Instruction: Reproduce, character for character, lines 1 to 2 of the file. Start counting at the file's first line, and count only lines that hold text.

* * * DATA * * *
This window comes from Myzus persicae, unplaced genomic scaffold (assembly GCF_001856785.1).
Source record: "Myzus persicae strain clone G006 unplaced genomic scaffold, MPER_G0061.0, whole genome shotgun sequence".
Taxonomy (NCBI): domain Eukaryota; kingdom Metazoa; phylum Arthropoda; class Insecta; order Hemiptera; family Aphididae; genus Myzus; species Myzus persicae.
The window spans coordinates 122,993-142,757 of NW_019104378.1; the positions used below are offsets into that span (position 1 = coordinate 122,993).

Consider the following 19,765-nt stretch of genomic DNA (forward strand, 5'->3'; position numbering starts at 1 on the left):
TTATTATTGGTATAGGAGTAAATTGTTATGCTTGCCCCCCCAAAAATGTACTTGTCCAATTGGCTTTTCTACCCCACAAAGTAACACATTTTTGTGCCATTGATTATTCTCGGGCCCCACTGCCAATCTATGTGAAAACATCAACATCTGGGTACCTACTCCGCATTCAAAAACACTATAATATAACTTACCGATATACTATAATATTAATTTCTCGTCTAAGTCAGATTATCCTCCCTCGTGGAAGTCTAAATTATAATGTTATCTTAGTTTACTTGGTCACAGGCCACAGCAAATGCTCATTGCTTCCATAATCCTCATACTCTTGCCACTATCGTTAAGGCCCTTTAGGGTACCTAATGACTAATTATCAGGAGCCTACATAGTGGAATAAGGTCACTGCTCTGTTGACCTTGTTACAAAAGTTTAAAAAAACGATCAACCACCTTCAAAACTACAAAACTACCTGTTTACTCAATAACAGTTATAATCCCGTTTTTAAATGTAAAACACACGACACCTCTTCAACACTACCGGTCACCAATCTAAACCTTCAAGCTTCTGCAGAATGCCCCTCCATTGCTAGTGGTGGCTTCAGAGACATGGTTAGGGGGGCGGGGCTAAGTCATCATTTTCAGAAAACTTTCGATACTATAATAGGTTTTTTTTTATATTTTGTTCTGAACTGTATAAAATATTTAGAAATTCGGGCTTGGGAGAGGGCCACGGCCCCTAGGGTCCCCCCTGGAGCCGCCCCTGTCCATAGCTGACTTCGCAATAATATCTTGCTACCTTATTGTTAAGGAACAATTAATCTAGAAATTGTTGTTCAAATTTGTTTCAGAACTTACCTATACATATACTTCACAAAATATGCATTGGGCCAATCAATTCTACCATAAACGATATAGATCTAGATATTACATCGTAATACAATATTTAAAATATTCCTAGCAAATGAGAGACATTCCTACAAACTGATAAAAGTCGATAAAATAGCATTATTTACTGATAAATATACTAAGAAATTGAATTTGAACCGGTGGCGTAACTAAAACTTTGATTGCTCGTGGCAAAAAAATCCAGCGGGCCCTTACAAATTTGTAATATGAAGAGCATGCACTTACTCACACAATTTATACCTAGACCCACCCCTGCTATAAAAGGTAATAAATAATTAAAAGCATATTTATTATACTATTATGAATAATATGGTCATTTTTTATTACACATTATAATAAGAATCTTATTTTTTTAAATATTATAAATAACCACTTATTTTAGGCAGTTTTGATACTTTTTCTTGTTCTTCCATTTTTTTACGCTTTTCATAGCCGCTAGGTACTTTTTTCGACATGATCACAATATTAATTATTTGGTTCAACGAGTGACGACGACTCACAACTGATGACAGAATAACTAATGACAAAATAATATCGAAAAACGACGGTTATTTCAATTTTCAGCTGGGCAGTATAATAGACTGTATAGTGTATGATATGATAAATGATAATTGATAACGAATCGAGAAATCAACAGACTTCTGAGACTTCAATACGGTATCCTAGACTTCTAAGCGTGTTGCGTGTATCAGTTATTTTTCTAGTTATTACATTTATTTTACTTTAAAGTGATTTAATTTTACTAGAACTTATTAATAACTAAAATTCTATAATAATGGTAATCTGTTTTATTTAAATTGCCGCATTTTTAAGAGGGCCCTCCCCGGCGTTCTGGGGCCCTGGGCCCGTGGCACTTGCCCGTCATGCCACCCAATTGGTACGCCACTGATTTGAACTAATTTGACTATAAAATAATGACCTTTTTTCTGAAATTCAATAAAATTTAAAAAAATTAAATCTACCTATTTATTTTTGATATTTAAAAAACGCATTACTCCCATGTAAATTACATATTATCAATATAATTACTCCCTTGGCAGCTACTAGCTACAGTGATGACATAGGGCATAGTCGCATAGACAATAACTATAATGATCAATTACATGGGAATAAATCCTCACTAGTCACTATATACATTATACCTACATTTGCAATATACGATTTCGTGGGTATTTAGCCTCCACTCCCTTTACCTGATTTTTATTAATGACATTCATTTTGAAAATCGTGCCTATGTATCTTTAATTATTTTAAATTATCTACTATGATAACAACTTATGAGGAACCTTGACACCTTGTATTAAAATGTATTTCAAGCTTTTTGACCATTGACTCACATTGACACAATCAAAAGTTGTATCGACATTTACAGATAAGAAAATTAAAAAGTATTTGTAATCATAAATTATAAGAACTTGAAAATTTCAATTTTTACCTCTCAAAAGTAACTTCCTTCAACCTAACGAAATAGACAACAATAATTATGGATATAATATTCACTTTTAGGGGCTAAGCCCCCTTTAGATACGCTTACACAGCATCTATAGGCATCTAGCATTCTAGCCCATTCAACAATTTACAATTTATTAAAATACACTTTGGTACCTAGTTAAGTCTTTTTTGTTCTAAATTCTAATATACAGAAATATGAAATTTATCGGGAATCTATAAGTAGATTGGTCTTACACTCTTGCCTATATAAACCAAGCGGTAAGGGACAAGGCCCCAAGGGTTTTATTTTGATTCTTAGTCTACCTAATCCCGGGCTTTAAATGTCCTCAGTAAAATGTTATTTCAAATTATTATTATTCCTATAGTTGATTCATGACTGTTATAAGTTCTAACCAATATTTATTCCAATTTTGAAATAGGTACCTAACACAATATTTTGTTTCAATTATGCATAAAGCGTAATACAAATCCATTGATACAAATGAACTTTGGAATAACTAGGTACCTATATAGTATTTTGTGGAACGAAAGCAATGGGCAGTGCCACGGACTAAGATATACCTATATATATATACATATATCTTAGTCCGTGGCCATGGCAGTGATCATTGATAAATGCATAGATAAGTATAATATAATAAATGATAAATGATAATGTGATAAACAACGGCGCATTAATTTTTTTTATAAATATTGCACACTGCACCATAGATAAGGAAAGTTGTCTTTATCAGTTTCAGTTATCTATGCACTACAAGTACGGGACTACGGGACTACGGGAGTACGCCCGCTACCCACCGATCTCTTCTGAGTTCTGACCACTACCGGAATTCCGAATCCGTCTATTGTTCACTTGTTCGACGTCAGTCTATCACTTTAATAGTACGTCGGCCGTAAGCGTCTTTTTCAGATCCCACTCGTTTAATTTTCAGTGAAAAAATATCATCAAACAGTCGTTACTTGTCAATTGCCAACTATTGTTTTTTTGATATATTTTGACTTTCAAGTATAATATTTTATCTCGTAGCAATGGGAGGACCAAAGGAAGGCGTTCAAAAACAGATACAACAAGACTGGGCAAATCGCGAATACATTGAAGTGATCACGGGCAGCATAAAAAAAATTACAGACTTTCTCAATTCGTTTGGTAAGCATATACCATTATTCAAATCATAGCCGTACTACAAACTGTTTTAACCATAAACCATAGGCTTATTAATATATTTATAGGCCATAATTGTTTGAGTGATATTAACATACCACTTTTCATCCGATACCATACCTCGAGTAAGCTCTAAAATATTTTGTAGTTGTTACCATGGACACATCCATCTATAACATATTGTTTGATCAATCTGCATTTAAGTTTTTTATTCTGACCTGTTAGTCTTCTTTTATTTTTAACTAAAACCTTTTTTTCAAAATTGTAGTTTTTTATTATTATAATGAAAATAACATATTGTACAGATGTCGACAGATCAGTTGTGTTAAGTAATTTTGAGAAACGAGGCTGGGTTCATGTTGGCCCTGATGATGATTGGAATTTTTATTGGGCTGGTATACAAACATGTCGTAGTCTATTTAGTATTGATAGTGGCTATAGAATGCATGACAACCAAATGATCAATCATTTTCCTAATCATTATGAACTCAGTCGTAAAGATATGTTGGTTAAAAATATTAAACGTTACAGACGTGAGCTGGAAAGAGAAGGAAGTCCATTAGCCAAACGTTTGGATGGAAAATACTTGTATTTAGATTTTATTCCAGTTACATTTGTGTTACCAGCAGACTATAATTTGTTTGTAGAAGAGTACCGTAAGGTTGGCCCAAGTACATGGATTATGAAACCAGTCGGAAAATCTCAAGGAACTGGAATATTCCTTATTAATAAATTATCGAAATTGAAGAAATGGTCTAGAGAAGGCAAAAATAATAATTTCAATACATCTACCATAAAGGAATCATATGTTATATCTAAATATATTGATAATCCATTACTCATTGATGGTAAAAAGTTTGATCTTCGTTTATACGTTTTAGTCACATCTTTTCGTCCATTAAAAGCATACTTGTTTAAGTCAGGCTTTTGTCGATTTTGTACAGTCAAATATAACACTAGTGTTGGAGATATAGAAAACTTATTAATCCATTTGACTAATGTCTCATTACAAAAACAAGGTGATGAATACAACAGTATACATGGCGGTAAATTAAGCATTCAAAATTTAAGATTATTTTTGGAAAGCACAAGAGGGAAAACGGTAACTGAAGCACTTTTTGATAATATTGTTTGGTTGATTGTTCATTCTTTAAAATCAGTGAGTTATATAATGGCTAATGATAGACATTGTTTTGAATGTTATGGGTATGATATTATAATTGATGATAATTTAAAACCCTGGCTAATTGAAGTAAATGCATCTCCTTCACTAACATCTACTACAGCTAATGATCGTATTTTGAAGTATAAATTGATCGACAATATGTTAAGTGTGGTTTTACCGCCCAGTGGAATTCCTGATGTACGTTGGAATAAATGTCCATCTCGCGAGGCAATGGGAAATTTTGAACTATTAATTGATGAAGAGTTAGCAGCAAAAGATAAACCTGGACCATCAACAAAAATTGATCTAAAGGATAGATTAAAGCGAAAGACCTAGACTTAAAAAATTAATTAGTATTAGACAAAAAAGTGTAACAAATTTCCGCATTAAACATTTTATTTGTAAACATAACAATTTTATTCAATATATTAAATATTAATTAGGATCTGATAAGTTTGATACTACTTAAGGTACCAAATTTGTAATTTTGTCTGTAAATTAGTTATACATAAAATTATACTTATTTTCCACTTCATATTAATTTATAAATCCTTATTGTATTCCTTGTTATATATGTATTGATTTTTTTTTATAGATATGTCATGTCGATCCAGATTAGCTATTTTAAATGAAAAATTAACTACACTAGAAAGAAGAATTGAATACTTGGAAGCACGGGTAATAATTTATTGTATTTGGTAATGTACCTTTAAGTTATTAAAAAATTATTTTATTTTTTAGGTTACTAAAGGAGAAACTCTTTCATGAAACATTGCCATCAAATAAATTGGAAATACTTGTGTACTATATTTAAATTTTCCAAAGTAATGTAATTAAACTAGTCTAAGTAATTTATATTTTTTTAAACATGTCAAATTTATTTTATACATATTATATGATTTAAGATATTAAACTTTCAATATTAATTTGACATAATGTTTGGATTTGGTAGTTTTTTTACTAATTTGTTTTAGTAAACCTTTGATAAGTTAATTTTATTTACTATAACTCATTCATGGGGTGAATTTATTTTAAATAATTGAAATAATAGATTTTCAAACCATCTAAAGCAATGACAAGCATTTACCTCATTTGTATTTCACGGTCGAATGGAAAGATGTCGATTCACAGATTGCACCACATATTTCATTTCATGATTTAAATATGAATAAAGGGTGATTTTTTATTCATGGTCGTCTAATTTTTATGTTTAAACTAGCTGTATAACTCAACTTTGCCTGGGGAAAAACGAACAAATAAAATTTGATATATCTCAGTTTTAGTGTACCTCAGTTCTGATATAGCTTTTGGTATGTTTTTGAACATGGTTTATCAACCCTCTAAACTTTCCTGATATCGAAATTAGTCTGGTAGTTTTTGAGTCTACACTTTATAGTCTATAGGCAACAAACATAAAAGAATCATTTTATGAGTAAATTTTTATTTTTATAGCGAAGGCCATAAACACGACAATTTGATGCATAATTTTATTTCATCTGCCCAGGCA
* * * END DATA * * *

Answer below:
This window comes from Myzus persicae, unplaced genomic scaffold (assembly GCF_001856785.1).
Source record: "Myzus persicae strain clone G006 unplaced genomic scaffold, MPER_G0061.0, whole genome shotgun sequence".